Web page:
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  • Interdisciplinary Art
  • Technology
  • Laurel
  • Green
  • Ethics

In addition to bringing together practices from different disciplines (multidisciplinarity),

Interdisciplinarity

implies both analysis (taking things apart) and synthesis (bringing things together).

ART is about truth: finding it, expressing it, questioning it, creating it, changing it. At the deepest level I am an artist to create change in the world, and I understand that the best (perhaps only) way to create that change is to change ourselves. I believe art is something one is, as well as something one does.

Like many art forms, particularly those we refer to as craft,

technology

began as function. The quilt that keeps us warm, the shaborri dyed silk we wear against our skin, these artistic explorations also serve us in ways that could be seen as having sheerly practical application. But while potters and weavers can create art that exists alone in a forest, falling without respect to the presence or absence of others, software seems to exist only when we engage with it.

Neolithic, Sumerian and Akkadian, and Greek artworks have deeply influenced my work. Art from these cultures maps a world view in which art and the Sacred are entwined. These depictions of divinity offer us a different perspective on the Sacred.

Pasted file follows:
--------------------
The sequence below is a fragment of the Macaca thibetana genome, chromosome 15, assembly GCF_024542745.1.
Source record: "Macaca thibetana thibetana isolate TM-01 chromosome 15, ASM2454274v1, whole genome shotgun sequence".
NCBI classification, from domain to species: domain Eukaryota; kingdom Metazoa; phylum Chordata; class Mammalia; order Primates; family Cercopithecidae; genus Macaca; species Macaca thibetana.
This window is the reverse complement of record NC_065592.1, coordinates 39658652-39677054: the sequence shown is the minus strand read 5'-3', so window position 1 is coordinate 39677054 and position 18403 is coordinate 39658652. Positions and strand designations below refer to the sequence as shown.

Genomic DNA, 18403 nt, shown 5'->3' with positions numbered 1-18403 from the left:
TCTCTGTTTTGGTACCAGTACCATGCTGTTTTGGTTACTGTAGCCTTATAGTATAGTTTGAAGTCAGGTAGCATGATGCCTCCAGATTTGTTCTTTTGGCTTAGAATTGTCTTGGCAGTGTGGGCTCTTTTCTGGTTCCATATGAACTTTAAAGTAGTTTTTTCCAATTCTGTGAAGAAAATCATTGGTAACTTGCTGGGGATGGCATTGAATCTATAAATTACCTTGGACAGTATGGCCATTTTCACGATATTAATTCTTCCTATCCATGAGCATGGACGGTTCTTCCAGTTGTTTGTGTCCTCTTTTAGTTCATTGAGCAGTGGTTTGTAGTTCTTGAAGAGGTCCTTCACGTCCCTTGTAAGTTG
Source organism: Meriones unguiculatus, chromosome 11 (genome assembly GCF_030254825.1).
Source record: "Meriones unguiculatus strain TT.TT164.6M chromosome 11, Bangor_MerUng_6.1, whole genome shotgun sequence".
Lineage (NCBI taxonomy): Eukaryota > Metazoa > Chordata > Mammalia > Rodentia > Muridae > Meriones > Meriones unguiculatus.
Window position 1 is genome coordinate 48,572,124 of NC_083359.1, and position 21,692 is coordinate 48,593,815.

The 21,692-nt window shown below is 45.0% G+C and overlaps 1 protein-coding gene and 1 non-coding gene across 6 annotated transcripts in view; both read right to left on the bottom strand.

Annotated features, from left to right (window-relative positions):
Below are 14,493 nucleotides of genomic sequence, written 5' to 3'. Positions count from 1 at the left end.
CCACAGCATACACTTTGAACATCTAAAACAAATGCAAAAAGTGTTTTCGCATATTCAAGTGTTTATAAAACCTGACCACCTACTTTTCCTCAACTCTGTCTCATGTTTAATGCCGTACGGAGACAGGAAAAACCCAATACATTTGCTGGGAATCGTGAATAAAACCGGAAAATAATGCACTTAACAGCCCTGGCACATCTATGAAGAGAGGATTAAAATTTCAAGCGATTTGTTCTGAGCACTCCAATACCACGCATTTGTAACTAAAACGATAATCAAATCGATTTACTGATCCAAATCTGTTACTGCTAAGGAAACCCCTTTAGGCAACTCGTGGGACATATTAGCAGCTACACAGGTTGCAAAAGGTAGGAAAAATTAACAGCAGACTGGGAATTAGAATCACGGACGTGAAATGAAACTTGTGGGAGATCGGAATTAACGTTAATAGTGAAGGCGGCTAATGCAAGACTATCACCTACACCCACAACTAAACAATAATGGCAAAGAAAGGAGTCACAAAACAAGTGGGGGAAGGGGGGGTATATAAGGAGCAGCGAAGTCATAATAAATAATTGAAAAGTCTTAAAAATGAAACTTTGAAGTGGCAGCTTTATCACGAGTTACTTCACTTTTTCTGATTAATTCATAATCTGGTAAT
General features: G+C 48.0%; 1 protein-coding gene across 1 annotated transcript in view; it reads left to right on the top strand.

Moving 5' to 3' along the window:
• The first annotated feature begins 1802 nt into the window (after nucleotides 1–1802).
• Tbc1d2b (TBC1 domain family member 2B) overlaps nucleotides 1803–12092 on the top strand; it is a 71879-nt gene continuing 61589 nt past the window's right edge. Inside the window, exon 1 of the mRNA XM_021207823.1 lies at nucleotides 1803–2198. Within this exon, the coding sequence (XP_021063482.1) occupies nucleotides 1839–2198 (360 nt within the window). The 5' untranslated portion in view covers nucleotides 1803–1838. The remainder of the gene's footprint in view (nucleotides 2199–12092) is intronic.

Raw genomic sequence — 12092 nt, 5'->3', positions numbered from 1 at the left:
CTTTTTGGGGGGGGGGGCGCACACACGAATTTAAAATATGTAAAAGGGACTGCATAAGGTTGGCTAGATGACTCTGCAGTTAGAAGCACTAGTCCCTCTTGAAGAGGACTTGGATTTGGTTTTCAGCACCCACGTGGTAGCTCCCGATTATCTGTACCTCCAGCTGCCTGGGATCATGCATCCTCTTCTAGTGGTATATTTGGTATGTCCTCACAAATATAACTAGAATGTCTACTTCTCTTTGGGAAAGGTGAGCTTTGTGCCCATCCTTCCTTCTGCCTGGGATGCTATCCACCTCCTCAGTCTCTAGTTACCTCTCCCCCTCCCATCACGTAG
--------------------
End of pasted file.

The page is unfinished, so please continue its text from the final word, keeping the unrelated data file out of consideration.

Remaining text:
I embrace digital tools as a way of questioning what art is and what role art has, as our culture transforms into a technological one. It is the fertile ground of intersection that inspires me, the place where

ancient and new combine

to create meaning.

At the core of my engagement with technology is the belief that it affords us the opportunity to

change the dialogues of history,

by including voices that typically go unheard.

ethical systems

in an information society began with questions. They can be consolidated into a single question: Was this information intentionally and directly shared with me personally? I believe my ethical responsibilities, and my options when acting on the information, are contingent on the answer. Our application of publishing metaphors in a search for ethical structures (if it is published online it is information we have the right to act on) ignores both the reality of how we use online tools and the multiplicity of personal identity.